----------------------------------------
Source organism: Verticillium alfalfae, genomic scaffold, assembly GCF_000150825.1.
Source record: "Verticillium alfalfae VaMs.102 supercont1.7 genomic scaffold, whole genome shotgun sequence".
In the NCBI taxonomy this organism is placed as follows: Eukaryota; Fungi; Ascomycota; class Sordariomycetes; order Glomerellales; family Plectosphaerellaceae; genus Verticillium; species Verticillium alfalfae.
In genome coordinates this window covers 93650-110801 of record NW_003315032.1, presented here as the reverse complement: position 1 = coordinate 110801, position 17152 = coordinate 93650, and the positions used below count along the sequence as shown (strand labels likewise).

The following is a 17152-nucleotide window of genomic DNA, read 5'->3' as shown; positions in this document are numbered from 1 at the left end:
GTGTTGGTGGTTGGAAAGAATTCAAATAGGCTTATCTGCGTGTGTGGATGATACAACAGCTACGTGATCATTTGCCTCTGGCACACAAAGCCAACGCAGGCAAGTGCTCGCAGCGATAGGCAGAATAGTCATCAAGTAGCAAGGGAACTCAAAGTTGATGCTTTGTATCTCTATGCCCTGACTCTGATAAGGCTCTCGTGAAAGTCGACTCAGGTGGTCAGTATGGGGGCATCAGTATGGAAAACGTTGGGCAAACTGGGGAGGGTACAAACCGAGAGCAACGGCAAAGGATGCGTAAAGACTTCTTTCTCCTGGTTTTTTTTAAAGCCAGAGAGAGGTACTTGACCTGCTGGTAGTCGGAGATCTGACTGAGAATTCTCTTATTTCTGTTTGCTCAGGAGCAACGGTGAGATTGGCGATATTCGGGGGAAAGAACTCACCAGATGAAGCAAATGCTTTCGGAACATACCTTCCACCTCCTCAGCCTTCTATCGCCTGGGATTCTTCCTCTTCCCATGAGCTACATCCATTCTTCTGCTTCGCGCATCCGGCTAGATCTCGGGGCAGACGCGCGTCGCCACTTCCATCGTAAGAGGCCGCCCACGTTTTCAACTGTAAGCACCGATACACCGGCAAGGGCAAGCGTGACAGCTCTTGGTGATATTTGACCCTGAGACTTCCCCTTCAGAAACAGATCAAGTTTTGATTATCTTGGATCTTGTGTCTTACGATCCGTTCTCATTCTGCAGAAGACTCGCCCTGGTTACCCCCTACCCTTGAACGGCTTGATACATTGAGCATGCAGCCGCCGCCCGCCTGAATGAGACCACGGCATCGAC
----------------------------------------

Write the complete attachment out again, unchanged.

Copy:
Source organism: Verticillium alfalfae, genomic scaffold, assembly GCF_000150825.1.
Source record: "Verticillium alfalfae VaMs.102 supercont1.7 genomic scaffold, whole genome shotgun sequence".
In the NCBI taxonomy this organism is placed as follows: Eukaryota; Fungi; Ascomycota; class Sordariomycetes; order Glomerellales; family Plectosphaerellaceae; genus Verticillium; species Verticillium alfalfae.
In genome coordinates this window covers 93650-110801 of record NW_003315032.1, presented here as the reverse complement: position 1 = coordinate 110801, position 17152 = coordinate 93650, and the positions used below count along the sequence as shown (strand labels likewise).

The following is a 17152-nucleotide window of genomic DNA, read 5'->3' as shown; positions in this document are numbered from 1 at the left end:
GTGTTGGTGGTTGGAAAGAATTCAAATAGGCTTATCTGCGTGTGTGGATGATACAACAGCTACGTGATCATTTGCCTCTGGCACACAAAGCCAACGCAGGCAAGTGCTCGCAGCGATAGGCAGAATAGTCATCAAGTAGCAAGGGAACTCAAAGTTGATGCTTTGTATCTCTATGCCCTGACTCTGATAAGGCTCTCGTGAAAGTCGACTCAGGTGGTCAGTATGGGGGCATCAGTATGGAAAACGTTGGGCAAACTGGGGAGGGTACAAACCGAGAGCAACGGCAAAGGATGCGTAAAGACTTCTTTCTCCTGGTTTTTTTTAAAGCCAGAGAGAGGTACTTGACCTGCTGGTAGTCGGAGATCTGACTGAGAATTCTCTTATTTCTGTTTGCTCAGGAGCAACGGTGAGATTGGCGATATTCGGGGGAAAGAACTCACCAGATGAAGCAAATGCTTTCGGAACATACCTTCCACCTCCTCAGCCTTCTATCGCCTGGGATTCTTCCTCTTCCCATGAGCTACATCCATTCTTCTGCTTCGCGCATCCGGCTAGATCTCGGGGCAGACGCGCGTCGCCACTTCCATCGTAAGAGGCCGCCCACGTTTTCAACTGTAAGCACCGATACACCGGCAAGGGCAAGCGTGACAGCTCTTGGTGATATTTGACCCTGAGACTTCCCCTTCAGAAACAGATCAAGTTTTGATTATCTTGGATCTTGTGTCTTACGATCCGTTCTCATTCTGCAGAAGACTCGCCCTGGTTACCCCCTACCCTTGAACGGCTTGATACATTGAGCATGCAGCCGCCGCCCGCCTGAATGAGACCACGGCATCGAC